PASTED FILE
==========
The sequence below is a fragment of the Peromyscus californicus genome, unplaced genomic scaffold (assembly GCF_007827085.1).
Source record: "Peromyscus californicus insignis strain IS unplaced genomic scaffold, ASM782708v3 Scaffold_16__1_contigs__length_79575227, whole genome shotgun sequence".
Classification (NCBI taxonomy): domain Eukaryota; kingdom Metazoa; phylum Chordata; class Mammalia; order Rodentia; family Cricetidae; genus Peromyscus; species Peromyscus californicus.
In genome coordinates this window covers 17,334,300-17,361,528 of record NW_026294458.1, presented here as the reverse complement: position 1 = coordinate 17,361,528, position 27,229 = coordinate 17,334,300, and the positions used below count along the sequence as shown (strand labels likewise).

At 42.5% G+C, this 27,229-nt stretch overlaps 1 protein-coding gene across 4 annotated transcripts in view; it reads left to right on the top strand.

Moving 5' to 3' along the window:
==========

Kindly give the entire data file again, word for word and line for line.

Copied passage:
The sequence below is a fragment of the Peromyscus californicus genome, unplaced genomic scaffold (assembly GCF_007827085.1).
Source record: "Peromyscus californicus insignis strain IS unplaced genomic scaffold, ASM782708v3 Scaffold_16__1_contigs__length_79575227, whole genome shotgun sequence".
Classification (NCBI taxonomy): domain Eukaryota; kingdom Metazoa; phylum Chordata; class Mammalia; order Rodentia; family Cricetidae; genus Peromyscus; species Peromyscus californicus.
In genome coordinates this window covers 17,334,300-17,361,528 of record NW_026294458.1, presented here as the reverse complement: position 1 = coordinate 17,361,528, position 27,229 = coordinate 17,334,300, and the positions used below count along the sequence as shown (strand labels likewise).

At 42.5% G+C, this 27,229-nt stretch overlaps 1 protein-coding gene across 4 annotated transcripts in view; it reads left to right on the top strand.

Moving 5' to 3' along the window: